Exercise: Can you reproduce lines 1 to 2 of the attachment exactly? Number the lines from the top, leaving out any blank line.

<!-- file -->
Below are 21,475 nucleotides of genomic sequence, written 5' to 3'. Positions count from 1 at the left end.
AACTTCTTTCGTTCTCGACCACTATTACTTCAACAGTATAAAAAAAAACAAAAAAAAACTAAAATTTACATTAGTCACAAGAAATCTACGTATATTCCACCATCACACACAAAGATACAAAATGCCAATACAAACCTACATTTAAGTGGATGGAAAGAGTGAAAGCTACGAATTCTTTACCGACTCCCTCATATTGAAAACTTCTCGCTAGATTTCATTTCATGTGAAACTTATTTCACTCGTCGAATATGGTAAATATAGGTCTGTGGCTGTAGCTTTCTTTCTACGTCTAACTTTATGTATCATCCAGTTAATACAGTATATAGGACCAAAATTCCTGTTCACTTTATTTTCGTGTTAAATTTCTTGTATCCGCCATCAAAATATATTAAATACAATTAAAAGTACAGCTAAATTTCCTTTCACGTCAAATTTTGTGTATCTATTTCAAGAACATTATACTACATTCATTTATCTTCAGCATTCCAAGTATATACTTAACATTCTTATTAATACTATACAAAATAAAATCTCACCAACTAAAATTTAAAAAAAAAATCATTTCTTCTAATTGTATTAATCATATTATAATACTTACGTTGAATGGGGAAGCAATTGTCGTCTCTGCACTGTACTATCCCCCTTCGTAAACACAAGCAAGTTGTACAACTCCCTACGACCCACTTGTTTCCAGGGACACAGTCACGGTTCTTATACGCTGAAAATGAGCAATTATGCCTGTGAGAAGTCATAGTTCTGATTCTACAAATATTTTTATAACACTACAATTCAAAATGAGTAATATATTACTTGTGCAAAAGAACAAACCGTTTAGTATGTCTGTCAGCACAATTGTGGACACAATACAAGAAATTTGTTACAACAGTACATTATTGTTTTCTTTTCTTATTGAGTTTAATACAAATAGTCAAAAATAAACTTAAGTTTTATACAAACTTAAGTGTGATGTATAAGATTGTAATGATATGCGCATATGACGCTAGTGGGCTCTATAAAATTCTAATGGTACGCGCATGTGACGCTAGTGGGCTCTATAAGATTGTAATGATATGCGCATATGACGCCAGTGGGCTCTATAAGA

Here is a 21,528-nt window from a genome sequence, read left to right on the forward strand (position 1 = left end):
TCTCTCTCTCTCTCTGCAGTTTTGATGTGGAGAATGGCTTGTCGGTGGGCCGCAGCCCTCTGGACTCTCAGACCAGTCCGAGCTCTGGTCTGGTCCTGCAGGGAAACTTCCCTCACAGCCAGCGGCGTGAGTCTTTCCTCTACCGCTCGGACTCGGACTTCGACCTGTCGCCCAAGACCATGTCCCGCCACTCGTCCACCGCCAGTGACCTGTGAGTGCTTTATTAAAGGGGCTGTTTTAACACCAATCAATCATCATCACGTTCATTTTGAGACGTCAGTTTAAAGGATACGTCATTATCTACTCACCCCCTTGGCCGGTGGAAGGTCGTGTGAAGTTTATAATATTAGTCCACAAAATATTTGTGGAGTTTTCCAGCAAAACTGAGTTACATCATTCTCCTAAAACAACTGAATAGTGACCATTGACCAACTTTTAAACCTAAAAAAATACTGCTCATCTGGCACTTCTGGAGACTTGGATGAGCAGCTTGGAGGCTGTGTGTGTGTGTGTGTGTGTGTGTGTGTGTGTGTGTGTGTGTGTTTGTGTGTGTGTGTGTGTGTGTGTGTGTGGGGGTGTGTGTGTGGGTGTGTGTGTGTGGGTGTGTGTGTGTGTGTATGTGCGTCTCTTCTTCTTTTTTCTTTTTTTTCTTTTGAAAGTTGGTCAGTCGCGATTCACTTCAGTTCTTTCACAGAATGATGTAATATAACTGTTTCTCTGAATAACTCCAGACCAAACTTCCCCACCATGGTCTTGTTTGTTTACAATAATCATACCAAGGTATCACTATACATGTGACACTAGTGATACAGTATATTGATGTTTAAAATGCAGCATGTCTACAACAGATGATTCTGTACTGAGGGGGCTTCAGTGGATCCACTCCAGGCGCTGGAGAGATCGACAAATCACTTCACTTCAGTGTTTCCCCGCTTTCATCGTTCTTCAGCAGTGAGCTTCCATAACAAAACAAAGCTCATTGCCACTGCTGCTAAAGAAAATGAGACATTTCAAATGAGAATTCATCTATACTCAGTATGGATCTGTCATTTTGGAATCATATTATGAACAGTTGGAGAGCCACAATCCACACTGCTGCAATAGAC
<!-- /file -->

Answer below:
Below are 21,475 nucleotides of genomic sequence, written 5' to 3'. Positions count from 1 at the left end.
AACTTCTTTCGTTCTCGACCACTATTACTTCAACAGTATAAAAAAAAACAAAAAAAAACTAAAATTTACATTAGTCACAAGAAATCTACGTATATTCCACCATCACACACAAAGATACAAAATGCCAATACAAACCTACATTTAAGTGGATGGAAAGAGTGAAAGCTACGAATTCTTTACCGACTCCCTCATATTGAAAACTTCTCGCTAGATTTCATTTCATGTGAAACTTATTTCACTCGTCGAATATGGTAAATATAGGTCTGTGGCTGTAGCTTTCTTTCTACGTCTAACTTTATGTATCATCCAGTTAATACAGTATATAGGACCAAAATTCCTGTTCACTTTATTTTCGTGTTAAATTTCTTGTATCCGCCATCAAAATATATTAAATACAATTAAAAGTACAGCTAAATTTCCTTTCACGTCAAATTTTGTGTATCTATTTCAAGAACATTATACTACATTCATTTATCTTCAGCATTCCAAGTATATACTTAACATTCTTATTAATACTATACAAAATAAAATCTCACCAACTAAAATTTAAAAAAAAAATCATTTCTTCTAATTGTATTAATCATATTATAATACTTACGTTGAATGGGGAAGCAATTGTCGTCTCTGCACTGTACTATCCCCCTTCGTAAACACAAGCAAGTTGTACAACTCCCTACGACCCACTTGTTTCCAGGGACACAGTCACGGTTCTTATACGCTGAAAATGAGCAATTATGCCTGTGAGAAGTCATAGTTCTGATTCTACAAATATTTTTATAACACTACAATTCAAAATGAGTAATATATTACTTGTGCAAAAGAACAAACCGTTTAGTATGTCTGTCAGCACAATTGTGGACACAATACAAGAAATTTGTTACAACAGTACATTATTGTTTTCTTTTCTTATTGAGTTTAATACAAATAGTCAAAAATAAACTTAAGTTTTATACAAACTTAAGTGTGATGTATAAGATTGTAATGATATGCGCATATGACGCTAGTGGGCTCTATAAAATTCTAATGGTACGCGCATGTGACGCTAGTGGGCTCTATAAGATTGTAATGATATGCGCATATGACGCCAGTGGGCTCTATAAGA